Re: [OPE] topics for summer discussion: theories of the crisis

From: Dave Zachariah <>
Date: Thu Jul 22 2010 - 16:25:52 EDT

On 2010-07-22 21:31, Alejandro Valle Baeza wrote:
> If you agree, I would like to discuss your formulation.

Of course, I would be very interested in pursuing that discussion.

> I agree on this at all. I published in Spanish "US crisis and profits"
> ("la crisis estadounidense y la ganancia" Razón y Revolución, num. 18,
> segundo semestre de 2008, pp. 79-93) devoted to answer (very
> tentatively) why US is in crises after a period of profitability
> recovering? I pointed out the basic role of the debt rise in the crisis.

It would have been interesting to have a look at your paper, but
unfortunately I can't read Spanish.
> I think you are right on this. For the last paragraph I recall Farjoun
> and Machover book: Laws of Chaos and some Cockshott and Cotrell articles.

Yes, I'm heavily influenced by their probabilistic approach.

>> As an alternative to this formulation, I believe
>> the approach taken by Paul C, Allin and myself is more fruitful: It can
>> be shown that average profitability is determined by the balance of
>> three factors:
>> 1. Growth rate of labour
>> 2. Growth rate of productivity
>> 3. Level of investment ratio
>> The two first act to raise profitability, while the last factor lowers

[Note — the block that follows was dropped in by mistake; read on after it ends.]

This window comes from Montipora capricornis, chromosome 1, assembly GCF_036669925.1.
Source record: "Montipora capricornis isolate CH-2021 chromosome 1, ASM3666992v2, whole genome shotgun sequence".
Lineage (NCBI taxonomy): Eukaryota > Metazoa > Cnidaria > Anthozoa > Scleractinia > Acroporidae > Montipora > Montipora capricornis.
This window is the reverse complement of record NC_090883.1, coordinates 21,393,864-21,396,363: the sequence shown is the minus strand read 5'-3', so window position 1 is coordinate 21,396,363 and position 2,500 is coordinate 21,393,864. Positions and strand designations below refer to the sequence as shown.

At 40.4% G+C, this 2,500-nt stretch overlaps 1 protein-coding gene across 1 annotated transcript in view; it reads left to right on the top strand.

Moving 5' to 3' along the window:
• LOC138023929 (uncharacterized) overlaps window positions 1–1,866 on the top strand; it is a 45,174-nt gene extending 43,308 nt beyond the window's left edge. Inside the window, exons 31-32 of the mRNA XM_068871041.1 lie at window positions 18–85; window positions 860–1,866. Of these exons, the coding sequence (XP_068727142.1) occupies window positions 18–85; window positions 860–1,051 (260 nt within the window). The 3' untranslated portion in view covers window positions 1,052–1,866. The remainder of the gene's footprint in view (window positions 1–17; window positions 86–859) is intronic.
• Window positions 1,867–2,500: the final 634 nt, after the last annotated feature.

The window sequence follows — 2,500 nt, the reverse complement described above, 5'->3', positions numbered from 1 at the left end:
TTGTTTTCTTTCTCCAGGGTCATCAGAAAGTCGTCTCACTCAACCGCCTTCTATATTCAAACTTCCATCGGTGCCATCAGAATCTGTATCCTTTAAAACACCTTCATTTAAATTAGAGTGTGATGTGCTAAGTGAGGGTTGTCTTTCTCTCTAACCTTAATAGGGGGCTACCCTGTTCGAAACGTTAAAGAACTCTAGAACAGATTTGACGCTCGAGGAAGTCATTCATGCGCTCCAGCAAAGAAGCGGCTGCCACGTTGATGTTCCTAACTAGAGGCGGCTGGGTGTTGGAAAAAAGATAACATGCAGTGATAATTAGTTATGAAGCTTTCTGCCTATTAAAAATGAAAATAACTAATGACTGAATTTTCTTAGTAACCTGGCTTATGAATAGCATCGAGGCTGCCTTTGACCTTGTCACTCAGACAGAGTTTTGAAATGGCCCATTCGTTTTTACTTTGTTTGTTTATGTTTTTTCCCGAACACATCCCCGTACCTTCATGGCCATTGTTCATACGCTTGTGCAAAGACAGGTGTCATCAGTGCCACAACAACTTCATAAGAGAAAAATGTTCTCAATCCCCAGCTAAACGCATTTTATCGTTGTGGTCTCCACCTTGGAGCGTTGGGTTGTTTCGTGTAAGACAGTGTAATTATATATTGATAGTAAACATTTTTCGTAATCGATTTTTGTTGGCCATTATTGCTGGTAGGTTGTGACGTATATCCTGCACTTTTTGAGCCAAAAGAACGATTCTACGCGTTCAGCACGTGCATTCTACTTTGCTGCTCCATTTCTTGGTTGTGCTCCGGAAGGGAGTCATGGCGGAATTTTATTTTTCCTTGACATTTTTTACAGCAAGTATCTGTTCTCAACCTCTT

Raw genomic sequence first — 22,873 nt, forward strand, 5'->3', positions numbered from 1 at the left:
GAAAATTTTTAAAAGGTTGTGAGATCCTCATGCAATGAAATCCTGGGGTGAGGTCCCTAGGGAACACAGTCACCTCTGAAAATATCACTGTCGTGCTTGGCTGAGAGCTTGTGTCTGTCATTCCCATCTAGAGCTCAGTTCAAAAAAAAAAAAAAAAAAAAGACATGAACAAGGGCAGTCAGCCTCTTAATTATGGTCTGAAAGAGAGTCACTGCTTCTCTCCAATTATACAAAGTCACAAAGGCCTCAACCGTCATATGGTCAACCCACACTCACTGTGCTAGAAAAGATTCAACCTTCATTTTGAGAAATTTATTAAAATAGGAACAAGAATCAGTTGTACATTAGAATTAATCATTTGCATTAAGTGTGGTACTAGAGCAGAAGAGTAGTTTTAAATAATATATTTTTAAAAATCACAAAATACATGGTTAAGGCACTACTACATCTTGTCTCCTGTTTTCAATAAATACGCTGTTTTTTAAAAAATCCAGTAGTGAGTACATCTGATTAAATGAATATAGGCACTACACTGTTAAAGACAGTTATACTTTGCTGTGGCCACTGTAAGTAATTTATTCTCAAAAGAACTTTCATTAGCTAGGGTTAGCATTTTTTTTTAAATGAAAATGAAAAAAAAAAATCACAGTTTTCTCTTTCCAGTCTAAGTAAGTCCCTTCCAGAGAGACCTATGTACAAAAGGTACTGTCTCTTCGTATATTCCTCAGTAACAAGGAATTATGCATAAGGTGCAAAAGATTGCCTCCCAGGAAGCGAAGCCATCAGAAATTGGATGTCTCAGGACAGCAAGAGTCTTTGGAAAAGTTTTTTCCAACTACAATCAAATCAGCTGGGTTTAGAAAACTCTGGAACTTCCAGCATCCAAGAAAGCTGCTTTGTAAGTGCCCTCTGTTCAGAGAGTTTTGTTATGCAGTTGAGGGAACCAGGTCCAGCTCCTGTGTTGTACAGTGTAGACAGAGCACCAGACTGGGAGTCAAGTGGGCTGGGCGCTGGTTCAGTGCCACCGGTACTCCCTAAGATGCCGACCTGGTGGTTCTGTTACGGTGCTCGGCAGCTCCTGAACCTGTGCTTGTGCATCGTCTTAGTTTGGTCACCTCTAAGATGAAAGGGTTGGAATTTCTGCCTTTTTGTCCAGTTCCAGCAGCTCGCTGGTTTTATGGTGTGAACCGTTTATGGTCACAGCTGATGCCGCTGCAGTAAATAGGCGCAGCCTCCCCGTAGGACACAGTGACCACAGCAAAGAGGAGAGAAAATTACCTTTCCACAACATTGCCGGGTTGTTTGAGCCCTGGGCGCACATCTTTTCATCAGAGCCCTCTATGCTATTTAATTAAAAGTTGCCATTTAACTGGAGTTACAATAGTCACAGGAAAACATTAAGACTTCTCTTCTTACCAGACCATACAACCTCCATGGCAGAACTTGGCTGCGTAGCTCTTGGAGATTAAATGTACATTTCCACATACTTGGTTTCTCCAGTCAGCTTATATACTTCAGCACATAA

>> it. Clearly the significance of the first factor has vanished in the
>> industrialized economies. It turns out that in general the most
>> significant factor is the investment ratio. Note that this is
>> *independent* of the level of the wage share, thus eliminating one
>> factor from the analysis of profitability.
> Please let me know the reference for this or better send to me your paper if it is possible.

The article about profitability is available here,

    Determinants of the average profit rate and the trajectory of
    capitalist economies
    Published in Bulletin of Political Economy (Vol.3, No.1, 2009)

and extending it is a joint article with Paul C, recently published in
Science & Society (Vol. 74, No. 3, 2010). The pre-print of that article
can be found here:

    Credit Crunch: Origins and Orientation

> There were Marxist analysis on balance of class forces when rate of
> profit diminished. Recall profit squeeze theorist during the seventies
> but not after that.

You are right about this. It is clearly a central element in Glyn's
framework, and partly adopted by Harvey. But again they are people who
are familiar with European labour movements.

But for Shaikh, arguably one of the best Marxist economists today, the
organization of labour appears to have no clear role in the trajectory
of capitalist economies. It is not even a passive element in the
system's laws, it is absent. I think it is hard to understand the
important shifts within capitalism without taking into account the
balance of class forces. I suppose the peculiarity of the US
working-class movement is the cause of this theoretical absence.
> I enjoyed most of the paper, specially empirical discussion. I think
> this sort of analysis should be current discussion in Marxist circles
> and Husson paper is quite valuable for this.

Agreed. I think Husson's paper shows how to conduct the type of
discussions we ought to be having on OPE-L.

//Dave Z
ope mailing list
Received on Thu Jul 22 16:29:49 2010

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